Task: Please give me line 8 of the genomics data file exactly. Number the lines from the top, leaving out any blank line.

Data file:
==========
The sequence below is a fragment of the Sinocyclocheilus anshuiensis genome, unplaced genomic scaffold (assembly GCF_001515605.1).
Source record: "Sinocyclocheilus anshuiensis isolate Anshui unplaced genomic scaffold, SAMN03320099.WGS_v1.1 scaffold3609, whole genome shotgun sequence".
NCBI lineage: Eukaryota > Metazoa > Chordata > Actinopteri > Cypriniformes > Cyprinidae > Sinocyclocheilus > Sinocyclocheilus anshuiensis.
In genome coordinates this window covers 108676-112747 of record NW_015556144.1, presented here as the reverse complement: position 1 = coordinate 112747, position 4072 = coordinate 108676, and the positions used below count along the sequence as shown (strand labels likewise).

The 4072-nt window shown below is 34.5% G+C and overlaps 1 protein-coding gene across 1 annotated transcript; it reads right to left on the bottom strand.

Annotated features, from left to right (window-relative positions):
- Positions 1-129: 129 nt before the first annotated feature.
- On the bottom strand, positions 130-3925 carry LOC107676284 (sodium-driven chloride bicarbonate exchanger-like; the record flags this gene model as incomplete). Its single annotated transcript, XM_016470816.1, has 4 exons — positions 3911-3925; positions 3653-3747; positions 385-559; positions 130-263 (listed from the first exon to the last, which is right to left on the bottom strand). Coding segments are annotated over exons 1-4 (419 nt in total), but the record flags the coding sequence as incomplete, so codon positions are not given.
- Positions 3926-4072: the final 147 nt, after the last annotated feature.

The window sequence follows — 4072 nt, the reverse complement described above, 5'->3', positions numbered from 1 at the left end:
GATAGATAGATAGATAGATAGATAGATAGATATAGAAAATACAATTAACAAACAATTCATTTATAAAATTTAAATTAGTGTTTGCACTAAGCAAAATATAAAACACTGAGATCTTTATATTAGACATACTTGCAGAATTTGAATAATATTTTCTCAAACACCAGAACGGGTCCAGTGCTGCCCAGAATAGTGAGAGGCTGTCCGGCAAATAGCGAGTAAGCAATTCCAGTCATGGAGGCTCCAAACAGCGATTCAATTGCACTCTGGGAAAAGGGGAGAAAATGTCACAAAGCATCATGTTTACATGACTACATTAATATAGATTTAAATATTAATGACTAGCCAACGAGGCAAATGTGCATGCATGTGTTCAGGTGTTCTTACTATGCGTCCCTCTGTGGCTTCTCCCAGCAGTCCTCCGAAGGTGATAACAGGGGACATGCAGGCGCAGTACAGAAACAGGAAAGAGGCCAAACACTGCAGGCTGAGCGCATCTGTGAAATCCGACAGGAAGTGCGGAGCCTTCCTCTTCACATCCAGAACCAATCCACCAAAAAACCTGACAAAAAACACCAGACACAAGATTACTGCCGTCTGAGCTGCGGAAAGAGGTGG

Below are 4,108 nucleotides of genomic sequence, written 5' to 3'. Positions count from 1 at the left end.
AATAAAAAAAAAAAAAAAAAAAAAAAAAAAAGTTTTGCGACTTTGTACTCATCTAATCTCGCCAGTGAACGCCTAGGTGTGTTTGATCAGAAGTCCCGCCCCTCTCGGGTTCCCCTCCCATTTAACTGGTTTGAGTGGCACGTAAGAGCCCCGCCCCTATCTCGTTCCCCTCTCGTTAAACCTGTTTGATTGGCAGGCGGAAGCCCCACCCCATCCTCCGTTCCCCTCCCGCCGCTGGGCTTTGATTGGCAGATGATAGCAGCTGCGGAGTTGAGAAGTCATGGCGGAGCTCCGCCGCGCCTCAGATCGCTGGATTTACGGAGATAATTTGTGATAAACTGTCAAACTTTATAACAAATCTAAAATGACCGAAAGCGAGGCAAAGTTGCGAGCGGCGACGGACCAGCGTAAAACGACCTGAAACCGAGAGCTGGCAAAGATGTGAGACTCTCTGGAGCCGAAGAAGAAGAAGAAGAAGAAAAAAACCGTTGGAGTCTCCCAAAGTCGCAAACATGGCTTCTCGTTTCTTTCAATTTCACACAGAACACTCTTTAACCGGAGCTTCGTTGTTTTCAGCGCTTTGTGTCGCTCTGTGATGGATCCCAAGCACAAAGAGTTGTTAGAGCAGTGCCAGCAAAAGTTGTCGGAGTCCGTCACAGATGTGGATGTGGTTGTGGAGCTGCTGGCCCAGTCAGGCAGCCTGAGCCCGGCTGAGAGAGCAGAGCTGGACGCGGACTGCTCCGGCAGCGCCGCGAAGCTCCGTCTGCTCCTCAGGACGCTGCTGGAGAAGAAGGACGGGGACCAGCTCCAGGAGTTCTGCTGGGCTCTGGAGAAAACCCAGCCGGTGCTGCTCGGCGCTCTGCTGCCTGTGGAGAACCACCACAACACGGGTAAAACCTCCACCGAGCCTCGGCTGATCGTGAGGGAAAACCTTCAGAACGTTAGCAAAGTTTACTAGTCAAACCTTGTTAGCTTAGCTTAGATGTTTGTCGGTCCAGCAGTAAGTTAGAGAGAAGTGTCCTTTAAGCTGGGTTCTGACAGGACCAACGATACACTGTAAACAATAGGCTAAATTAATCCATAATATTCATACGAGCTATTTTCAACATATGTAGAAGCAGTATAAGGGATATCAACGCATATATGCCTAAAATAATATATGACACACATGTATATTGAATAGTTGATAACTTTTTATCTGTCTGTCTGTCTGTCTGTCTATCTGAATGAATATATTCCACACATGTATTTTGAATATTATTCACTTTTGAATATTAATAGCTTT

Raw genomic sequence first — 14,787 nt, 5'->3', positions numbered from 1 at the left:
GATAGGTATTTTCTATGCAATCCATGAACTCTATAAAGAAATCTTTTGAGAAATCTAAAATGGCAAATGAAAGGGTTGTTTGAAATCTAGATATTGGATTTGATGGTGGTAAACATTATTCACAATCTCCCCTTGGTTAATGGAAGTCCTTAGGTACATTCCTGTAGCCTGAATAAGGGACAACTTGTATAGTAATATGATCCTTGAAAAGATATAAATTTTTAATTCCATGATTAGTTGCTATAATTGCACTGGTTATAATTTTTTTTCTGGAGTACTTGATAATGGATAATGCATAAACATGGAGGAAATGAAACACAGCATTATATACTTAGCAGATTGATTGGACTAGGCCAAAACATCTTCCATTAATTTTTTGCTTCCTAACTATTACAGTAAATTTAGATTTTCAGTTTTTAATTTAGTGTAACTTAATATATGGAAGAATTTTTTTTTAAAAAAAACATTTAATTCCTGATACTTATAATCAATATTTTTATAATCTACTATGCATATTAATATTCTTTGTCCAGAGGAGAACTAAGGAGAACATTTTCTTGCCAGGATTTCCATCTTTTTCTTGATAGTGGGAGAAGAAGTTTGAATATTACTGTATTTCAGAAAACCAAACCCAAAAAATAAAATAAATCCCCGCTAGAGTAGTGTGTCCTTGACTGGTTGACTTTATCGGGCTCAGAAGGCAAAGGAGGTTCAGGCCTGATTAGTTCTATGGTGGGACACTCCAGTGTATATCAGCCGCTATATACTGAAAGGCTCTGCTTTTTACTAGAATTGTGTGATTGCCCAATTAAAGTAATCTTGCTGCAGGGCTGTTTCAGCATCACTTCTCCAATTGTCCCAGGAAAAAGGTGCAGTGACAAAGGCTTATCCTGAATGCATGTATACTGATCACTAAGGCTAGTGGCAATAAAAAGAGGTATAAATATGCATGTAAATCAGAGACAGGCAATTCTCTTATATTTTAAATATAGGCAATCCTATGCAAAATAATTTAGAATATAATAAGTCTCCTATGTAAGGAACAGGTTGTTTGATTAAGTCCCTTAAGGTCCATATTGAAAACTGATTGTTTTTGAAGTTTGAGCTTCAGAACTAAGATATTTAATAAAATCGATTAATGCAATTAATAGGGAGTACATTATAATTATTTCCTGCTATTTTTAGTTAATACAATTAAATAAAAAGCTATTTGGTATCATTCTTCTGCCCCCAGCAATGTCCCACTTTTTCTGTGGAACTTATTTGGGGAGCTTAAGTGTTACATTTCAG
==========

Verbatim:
- On the bottom strand, positions 130-3925 carry LOC107676284 (sodium-driven chloride bicarbonate exchanger-like; the record flags this gene model as incomplete). Its single annotated transcript, XM_016470816.1, has 4 exons — positions 3911-3925; positions 3653-3747; positions 385-559; positions 130-263 (listed from the first exon to the last, which is right to left on the bottom strand). Coding segments are annotated over exons 1-4 (419 nt in total), but the record flags the coding sequence as incomplete, so codon positions are not given.